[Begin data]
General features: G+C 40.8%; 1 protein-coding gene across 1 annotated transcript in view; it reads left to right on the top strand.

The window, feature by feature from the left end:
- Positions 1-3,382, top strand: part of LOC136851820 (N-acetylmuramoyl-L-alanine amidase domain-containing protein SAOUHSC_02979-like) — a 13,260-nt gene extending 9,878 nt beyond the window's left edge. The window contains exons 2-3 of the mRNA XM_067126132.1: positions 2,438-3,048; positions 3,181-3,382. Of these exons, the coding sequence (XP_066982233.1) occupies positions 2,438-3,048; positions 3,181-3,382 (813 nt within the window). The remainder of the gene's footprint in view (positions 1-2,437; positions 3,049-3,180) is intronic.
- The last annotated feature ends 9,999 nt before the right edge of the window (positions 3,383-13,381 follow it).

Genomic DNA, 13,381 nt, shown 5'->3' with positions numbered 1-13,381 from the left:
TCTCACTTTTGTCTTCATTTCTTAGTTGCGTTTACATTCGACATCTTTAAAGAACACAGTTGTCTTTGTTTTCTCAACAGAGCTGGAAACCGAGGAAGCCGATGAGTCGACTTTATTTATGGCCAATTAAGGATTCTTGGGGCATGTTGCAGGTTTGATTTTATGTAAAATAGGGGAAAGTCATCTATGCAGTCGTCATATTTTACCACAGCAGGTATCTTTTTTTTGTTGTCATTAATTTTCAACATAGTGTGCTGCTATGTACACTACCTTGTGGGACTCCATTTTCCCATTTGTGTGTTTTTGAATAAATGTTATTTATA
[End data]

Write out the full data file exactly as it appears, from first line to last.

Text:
General features: G+C 40.8%; 1 protein-coding gene across 1 annotated transcript in view; it reads left to right on the top strand.

The window, feature by feature from the left end:
- Positions 1-3,382, top strand: part of LOC136851820 (N-acetylmuramoyl-L-alanine amidase domain-containing protein SAOUHSC_02979-like) — a 13,260-nt gene extending 9,878 nt beyond the window's left edge. The window contains exons 2-3 of the mRNA XM_067126132.1: positions 2,438-3,048; positions 3,181-3,382. Of these exons, the coding sequence (XP_066982233.1) occupies positions 2,438-3,048; positions 3,181-3,382 (813 nt within the window). The remainder of the gene's footprint in view (positions 1-2,437; positions 3,049-3,180) is intronic.
- The last annotated feature ends 9,999 nt before the right edge of the window (positions 3,383-13,381 follow it).

Genomic DNA, 13,381 nt, shown 5'->3' with positions numbered 1-13,381 from the left:
TCTCACTTTTGTCTTCATTTCTTAGTTGCGTTTACATTCGACATCTTTAAAGAACACAGTTGTCTTTGTTTTCTCAACAGAGCTGGAAACCGAGGAAGCCGATGAGTCGACTTTATTTATGGCCAATTAAGGATTCTTGGGGCATGTTGCAGGTTTGATTTTATGTAAAATAGGGGAAAGTCATCTATGCAGTCGTCATATTTTACCACAGCAGGTATCTTTTTTTTGTTGTCATTAATTTTCAACATAGTGTGCTGCTATGTACACTACCTTGTGGGACTCCATTTTCCCATTTGTGTGTTTTTGAATAAATGTTATTTATA